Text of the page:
Credit Card Firms Claim Huge Fraud : Visa, MasterCard File Suit Over Alleged Nationwide Racket

Times Staff Writer

Visa International and MasterCard International joined seven banks Monday in filing a multimillion-dollar lawsuit in U.S. District Court here against an alleged nationwide credit card racket that they say tricked thousands of people into revealing their credit card numbers by phone to "boiler room" solicitors.

Batteries of telephone operators in Los Angeles, Salt Lake City and Atlanta got these card numbers by calling at random and offering "travel club memberships," the suit said.

Two leaders of the operation, both ex-convicts, then wrote fraudulent credit card sales drafts charging the unwary card holders $149 or more for "travel club memberships," the suit said.

The suit identified the two as Bernd Udo Andreas Drisang--who has used the names Jason Drisang, Jason King and Stephen William Sturgis and is a West German citizen formerly of Los Angeles and now living in Atlanta--and Edward J. Kane of Santa Monica.

15,000 Fraudulent Drafts

Both are on probation from federal prison, where Drisang was serving time for having obtained a false passport and Kane for having made false statements to a federally insured bank, the suit said.

The two men and seven co-defendants laundered the drafts through a series of so-called travel clubs that they controlled, then deposited them in merchant accounts in 11 banks from California to Georgia, the suit claims.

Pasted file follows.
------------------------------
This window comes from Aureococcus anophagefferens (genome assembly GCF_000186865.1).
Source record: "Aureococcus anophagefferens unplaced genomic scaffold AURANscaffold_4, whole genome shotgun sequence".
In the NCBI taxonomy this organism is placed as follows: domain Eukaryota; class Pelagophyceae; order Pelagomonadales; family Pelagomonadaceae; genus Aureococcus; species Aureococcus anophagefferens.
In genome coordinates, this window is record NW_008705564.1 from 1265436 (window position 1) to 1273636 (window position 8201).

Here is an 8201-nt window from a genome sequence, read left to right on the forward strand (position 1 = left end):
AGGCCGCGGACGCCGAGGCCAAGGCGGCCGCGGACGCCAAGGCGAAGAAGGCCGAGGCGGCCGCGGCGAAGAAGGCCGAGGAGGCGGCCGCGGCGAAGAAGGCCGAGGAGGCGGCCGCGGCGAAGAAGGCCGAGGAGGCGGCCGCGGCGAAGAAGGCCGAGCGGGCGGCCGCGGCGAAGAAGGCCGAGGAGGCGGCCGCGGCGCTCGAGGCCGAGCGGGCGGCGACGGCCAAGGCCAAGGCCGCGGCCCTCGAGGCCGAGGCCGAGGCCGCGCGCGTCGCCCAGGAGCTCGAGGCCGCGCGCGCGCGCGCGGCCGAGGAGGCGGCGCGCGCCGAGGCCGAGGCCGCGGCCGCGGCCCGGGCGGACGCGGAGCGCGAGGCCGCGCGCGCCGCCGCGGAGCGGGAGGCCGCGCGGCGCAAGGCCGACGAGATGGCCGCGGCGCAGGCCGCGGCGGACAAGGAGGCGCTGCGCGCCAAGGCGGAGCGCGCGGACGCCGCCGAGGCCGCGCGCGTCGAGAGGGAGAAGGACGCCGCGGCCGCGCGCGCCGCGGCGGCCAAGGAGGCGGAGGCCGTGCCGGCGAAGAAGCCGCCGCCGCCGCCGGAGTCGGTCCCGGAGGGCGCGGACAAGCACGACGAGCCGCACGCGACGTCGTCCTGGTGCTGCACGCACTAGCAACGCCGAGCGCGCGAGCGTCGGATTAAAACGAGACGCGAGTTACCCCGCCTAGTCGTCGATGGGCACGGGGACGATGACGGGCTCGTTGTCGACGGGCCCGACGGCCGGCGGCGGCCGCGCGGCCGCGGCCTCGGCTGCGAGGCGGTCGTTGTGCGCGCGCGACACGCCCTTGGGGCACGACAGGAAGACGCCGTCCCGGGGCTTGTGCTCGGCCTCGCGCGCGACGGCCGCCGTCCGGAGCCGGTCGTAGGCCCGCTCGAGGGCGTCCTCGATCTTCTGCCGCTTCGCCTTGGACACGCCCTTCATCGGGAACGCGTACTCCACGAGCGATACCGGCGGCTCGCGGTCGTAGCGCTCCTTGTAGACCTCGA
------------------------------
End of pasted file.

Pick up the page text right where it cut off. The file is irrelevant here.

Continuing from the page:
According to the suit, the defendants obtained an estimated $2.5 million with 15,000 fraudulent drafts starting in 1982. Once individual credit customers complained of unauthorized charges, the banks sought refunds from the defendants. However, the suit said, the defendants would clean out their accounts in one bank, moving on to another and redepositing the fraudulent sales drafts.

An estimated $500,000 in false transactions apparently went unnoticed by credit card customers, according to William Neumann, security chief for Visa.

The 11 banks and their losses were listed in the suit as First Los Angeles ($315,000), Union ($406,750) and Cathay ($470,795), all of Los Angeles; American National of Bakersfield ($106,732); California First of San Diego ($233,517); First Hawaiian of Honolulu ($64,058); Yellowstone of Lander, Wyo. ($83,602); Capital City of Salt Lake City ($162,608); Bank of the South ($143,637) and Citizens & Southern National ($7,360), both of Atlanta, and Columbus Bank & Trust of Columbus, Ga. ($21,588).

Treble Damages Sought

Of these, all except First Los Angeles, Union, First Hawaiian and Yellowstone joined Visa and MasterCard in bringing the suit. Those four have provided information to the plaintiffs' attorneys.

The suit seeks treble damages under the Racketeer Influenced and Corrupt Organizations law, as well as an unspecified amount of damage for harm to Visa's and MasterCard's reputations and $5 million in punitive damages.

Besides Drisang and Kane, the defendants are William Vasilios of Santa Monica; D. J. Harrington of Acworth, Ga.; Gerald Mahoney of Salt Lake City; John Wilson and Roger Kramer, both of Irvine, and David Hancock of Los Angeles. None of the defendants could be reached for comment.

The suit identified companies used in the alleged scheme as Market Force International, Hawaiian Sales Inc., Pan Oceanic Tours Inc., Travel Goods Inc., E.J.K. Travel Inc., Alliance Network Inc., Drisang Consulting Inc., Sentinel Motor Club Inc., Resource Associates Inc. and Riviera International Travel Inc. The firms also were named as defendants.

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